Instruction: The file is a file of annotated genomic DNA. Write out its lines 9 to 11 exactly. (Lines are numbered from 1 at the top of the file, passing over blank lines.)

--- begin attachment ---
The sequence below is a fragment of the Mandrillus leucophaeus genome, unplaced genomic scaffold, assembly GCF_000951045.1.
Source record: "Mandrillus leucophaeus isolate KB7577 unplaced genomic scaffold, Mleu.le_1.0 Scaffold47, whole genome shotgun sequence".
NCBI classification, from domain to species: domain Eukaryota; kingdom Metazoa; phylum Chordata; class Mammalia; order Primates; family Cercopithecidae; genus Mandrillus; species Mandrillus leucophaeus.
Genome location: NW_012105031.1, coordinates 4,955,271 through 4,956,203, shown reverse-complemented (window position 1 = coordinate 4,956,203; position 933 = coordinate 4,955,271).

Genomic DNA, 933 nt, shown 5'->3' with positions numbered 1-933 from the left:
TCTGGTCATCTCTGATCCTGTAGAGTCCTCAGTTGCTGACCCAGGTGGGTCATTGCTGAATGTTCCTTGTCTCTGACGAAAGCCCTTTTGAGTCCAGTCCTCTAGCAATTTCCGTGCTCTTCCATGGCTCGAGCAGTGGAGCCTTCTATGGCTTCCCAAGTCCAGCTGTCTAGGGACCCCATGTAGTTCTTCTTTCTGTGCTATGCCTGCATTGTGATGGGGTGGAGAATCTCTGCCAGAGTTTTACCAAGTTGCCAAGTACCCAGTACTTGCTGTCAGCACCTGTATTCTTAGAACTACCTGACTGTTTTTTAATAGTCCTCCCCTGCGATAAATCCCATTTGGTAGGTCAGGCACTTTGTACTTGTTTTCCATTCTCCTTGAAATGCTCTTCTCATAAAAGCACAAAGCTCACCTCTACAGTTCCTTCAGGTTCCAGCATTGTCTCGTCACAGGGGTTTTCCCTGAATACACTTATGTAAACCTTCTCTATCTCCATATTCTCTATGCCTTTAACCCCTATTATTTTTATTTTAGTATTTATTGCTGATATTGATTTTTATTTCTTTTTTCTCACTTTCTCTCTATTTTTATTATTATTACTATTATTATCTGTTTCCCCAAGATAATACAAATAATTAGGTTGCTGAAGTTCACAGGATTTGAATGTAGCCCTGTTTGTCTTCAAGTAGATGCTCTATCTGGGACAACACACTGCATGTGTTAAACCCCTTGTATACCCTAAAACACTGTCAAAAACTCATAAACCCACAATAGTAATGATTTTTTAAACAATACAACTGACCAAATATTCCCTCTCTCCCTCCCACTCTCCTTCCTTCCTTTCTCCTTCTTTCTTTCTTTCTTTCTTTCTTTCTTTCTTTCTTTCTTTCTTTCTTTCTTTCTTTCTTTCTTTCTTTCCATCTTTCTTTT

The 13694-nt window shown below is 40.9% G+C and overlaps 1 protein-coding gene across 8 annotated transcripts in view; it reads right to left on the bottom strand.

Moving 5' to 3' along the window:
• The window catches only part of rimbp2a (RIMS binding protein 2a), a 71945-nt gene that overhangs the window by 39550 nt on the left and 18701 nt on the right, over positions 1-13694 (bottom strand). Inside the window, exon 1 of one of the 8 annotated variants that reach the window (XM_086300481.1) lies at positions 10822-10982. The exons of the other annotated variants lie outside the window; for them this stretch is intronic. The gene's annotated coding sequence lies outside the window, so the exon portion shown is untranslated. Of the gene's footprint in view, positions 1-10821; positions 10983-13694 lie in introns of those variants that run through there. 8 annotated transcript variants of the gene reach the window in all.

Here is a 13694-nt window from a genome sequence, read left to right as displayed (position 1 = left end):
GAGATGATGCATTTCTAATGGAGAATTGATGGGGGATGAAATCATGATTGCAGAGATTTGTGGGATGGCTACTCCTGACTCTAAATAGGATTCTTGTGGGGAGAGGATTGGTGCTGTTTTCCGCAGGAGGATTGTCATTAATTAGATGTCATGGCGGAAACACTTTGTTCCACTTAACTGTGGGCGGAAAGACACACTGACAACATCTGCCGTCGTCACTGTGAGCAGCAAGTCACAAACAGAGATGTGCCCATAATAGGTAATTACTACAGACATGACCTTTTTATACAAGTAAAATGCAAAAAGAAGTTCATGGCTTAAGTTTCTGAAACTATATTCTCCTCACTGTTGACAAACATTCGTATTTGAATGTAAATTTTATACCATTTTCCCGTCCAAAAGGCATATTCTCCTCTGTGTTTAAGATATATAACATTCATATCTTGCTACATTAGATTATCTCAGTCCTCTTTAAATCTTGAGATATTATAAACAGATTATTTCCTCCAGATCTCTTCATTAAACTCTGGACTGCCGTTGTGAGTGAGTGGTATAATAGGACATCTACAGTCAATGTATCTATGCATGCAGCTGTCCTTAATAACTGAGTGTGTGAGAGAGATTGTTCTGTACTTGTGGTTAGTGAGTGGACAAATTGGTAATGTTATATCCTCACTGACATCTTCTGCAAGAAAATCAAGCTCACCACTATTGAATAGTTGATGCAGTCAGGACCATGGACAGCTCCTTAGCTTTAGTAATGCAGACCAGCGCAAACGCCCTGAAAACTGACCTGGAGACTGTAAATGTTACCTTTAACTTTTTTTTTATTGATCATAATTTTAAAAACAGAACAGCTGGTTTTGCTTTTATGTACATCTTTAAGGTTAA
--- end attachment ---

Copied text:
• The window catches only part of rimbp2a (RIMS binding protein 2a), a 71945-nt gene that overhangs the window by 39550 nt on the left and 18701 nt on the right, over positions 1-13694 (bottom strand). Inside the window, exon 1 of one of the 8 annotated variants that reach the window (XM_086300481.1) lies at positions 10822-10982. The exons of the other annotated variants lie outside the window; for them this stretch is intronic. The gene's annotated coding sequence lies outside the window, so the exon portion shown is untranslated. Of the gene's footprint in view, positions 1-10821; positions 10983-13694 lie in introns of those variants that run through there. 8 annotated transcript variants of the gene reach the window in all.

Here is a 13694-nt window from a genome sequence, read left to right as displayed (position 1 = left end):
GAGATGATGCATTTCTAATGGAGAATTGATGGGGGATGAAATCATGATTGCAGAGATTTGTGGGATGGCTACTCCTGACTCTAAATAGGATTCTTGTGGGGAGAGGATTGGTGCTGTTTTCCGCAGGAGGATTGTCATTAATTAGATGTCATGGCGGAAACACTTTGTTCCACTTAACTGTGGGCGGAAAGACACACTGACAACATCTGCCGTCGTCACTGTGAGCAGCAAGTCACAAACAGAGATGTGCCCATAATAGGTAATTACTACAGACATGACCTTTTTATACAAGTAAAATGCAAAAAGAAGTTCATGGCTTAAGTTTCTGAAACTATATTCTCCTCACTGTTGACAAACATTCGTATTTGAATGTAAATTTTATACCATTTTCCCGTCCAAAAGGCATATTCTCCTCTGTGTTTAAGATATATAACATTCATATCTTGCTACATTAGATTATCTCAGTCCTCTTTAAATCTTGAGATATTATAAACAGATTATTTCCTCCAGATCTCTTCATTAAACTCTGGACTGCCGTTGTGAGTGAGTGGTATAATAGGACATCTACAGTCAATGTATCTATGCATGCAGCTGTCCTTAATAACTGAGTGTGTGAGAGAGATTGTTCTGTACTTGTGGTTAGTGAGTGGACAAATTGGTAATGTTATATCCTCACTGACATCTTCTGCAAGAAAATCAAGCTCACCACTATTGAATAGTTGATGCAGTCAGGACCATGGACAGCTCCTTAGCTTTAGTAATGCAGACCAGCGCAAACGCCCTGAAAACTGACCTGGAGACTGTAAATGTTACCTTTAACTTTTTTTTTATTGATCATAATTTTAAAAACAGAACAGCTGGTTTTGCTTTTATGTACATCTTTAAGGTTAA